First off, no, these are not mysteries you read once a month. “Period mysteries” are mystery stories that are set in the past. Another term for them is “historical mysteries,” but I’ve never liked that description because it sounds like they are based on actual events.
My love for fantasy is pretty well documented by now, but when I am not traversing magical lands, I really like a good murder. I blame it on watching too much Scooby Doo growing up. I am particularly fond of Victorian mysteries; the ones I like best are well researched and full of details about life in the pre-electric age, which I find fascinating. And since the social rules for women were so strict, there are ample opportunities for ladies to rebel and defy convention. I do love ladies defying convention.
And so, here are a few of my favorite mystery series set in days gone by:
I have a whole shelf devoted to my Anne Perry books. If you are looking for something that will keep you busy for a while, she’s got you covered. Her first series features Thomas and Charlotte Pitt and starts with The Cater Street Hangman. (I’m sorry, I can’t do this without a mini-spoiler.) Thomas is a police inspector sent to investigate a series of murders on Charlotte’s street (all the books in the Thomas Pitt series have street names in their title), and the two of them end up falling in love even though she is well above him class-wise. The Pitt books are fairly straightforward, classic murder mysteries but they also explore the differences in class structure in Victorian England. Charlotte marries beneath her station, the police were not well thought of back then, but her sister marries above her station. Especially in the first few books, Perry explores the different roles of women as the two sisters adjust to their new lives.
Her other Victorian series is the William Monk novels. These start with Face of a Stranger, where William Monk wakes up on page one with amnesia. He figures out that he is a police detective, but he is afraid to tell anyone that he can’t remember who he is. He actually realizes that he doesn’t like who he was very much as he learns more about his past while trying to solve a nobleman’s murder. In this first book, he meets Hester Latterly, a nurse who has recently returned from the Crimean war. Hester is pretty awesome, and they develop a sort of love/hate relationship based on irritated respect. The Monk books are a little more psychological than the Pitt novels. In these, Perry delves deeper into the motivations and emotions of both the killers and the victims. It can make them a bit more unsettling, but also more thrilling.
The Robin Paige Victorian Mysteries (you can tell they really put some thought into this series title) are a lot lighter than Anne Perry. If the Thomas Pitt books are like Law and Order, and the Monk books are like Law and Order: Criminal Intent, then the Robin Paige books are like Murder, She Wrote. They are charming and exciting and fun to read. The series starts with Death at Bishop’s Keep, where we meet our plucky heroine Kate Ardleigh, a young woman from a poor American family who is invited to England to work as a secretary for her well-to-do aunt. Much like my beloved Jessica Fletcher, you may not want to hang out with Kate too much because people seem to die wherever she goes. But don’t worry, she always finds her man. And she’s also a writer! Before getting the letter from her long-lost aunt, she was supporting herself by writing penny-dreadfuls (or shilling-shockers, now that she’s across the pond) and she sees no reason to stop just because circumstances have changed. Along with the mysteries and relationship stuff (because where would we be without a love interest or two?) Paige explores the technological advances that began to blossom around the late 1800s. There’s fingerprints, cars and balloons, even some electricity. I love these books and I have reread them many times, even though I usually remember who did it about half way through.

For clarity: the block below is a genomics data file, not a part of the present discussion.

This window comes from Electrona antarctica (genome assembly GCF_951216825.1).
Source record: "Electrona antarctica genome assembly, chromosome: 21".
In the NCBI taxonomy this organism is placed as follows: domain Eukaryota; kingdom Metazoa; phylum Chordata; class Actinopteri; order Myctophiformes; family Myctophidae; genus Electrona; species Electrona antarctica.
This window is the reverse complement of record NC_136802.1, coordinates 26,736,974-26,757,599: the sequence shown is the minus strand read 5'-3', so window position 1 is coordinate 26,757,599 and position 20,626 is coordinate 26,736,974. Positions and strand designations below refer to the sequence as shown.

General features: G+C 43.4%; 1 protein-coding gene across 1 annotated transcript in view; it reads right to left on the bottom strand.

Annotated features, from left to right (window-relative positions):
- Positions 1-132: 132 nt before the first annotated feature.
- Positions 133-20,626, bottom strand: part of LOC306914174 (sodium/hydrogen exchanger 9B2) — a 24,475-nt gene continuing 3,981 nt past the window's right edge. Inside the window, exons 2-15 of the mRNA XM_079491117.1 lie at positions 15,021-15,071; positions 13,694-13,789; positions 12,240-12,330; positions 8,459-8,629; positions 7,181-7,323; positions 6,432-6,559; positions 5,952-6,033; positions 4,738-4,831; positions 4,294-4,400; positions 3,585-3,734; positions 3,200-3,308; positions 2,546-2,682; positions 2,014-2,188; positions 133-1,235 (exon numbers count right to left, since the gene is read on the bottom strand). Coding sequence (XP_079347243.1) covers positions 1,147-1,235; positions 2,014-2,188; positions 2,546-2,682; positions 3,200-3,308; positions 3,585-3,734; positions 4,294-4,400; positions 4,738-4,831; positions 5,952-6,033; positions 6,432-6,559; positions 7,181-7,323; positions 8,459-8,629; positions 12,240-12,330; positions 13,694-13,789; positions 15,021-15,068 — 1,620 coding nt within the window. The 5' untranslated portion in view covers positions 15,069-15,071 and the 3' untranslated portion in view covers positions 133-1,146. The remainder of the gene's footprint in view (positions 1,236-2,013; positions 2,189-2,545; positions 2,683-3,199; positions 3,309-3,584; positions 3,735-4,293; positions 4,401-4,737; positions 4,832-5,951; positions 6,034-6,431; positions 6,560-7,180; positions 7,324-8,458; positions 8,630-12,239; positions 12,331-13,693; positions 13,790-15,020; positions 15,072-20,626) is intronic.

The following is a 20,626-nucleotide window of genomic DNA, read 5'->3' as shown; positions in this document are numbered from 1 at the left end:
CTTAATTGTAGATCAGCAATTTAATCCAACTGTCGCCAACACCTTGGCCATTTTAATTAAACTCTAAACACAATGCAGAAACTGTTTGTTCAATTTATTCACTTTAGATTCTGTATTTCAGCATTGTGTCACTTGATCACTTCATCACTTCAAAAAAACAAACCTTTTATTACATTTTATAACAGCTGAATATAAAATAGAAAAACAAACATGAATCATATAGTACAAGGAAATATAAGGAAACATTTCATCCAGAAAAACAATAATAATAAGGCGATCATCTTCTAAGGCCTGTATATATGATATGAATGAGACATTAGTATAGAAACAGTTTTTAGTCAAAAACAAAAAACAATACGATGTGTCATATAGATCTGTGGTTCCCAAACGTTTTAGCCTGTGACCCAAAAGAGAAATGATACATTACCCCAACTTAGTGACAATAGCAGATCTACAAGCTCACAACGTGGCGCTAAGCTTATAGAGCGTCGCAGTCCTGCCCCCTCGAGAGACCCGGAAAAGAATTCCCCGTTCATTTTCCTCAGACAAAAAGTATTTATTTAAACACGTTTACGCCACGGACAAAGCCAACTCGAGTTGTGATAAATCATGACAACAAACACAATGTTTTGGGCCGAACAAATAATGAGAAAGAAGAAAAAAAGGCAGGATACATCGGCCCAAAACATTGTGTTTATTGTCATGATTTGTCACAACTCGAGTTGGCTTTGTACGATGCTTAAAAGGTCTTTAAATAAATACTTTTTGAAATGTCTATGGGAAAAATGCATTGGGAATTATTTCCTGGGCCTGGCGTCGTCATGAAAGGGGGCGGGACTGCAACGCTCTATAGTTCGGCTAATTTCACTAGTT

Victoria Thompson’s Gaslight Mysteries are awesome. They take place in New York around the turn of the century and feature Sarah Brandt and Detective Frank Malloy. Sarah grew up a wealthy young woman, but after a family tragedy she decides to leave her family and become a midwife. At the time of the first book, Murder on Astor Place, she has been a widow, supporting herself as a midwife, for a few years. Frank Malloy is a decent man, who has hardened himself to get ahead in a police force that is more corrupt than most of the criminals they bust. Sarah brings out the best in him, and he really hates it. Thompson’s books are chock full of New York history, from people and places to medical and technological developments. I appreciate the fact that, if she changes a detail to fit the story, she will note it in the afterword. And her murders are pretty unpredictable. About halfway through the first book, I started to guess how it could end, but I thought “Surely she won’t go there with this.” She did go there. She went there and pretty far beyond. Sometime I can guess who the murderer is without peeking, but about half the time I am completely surprised.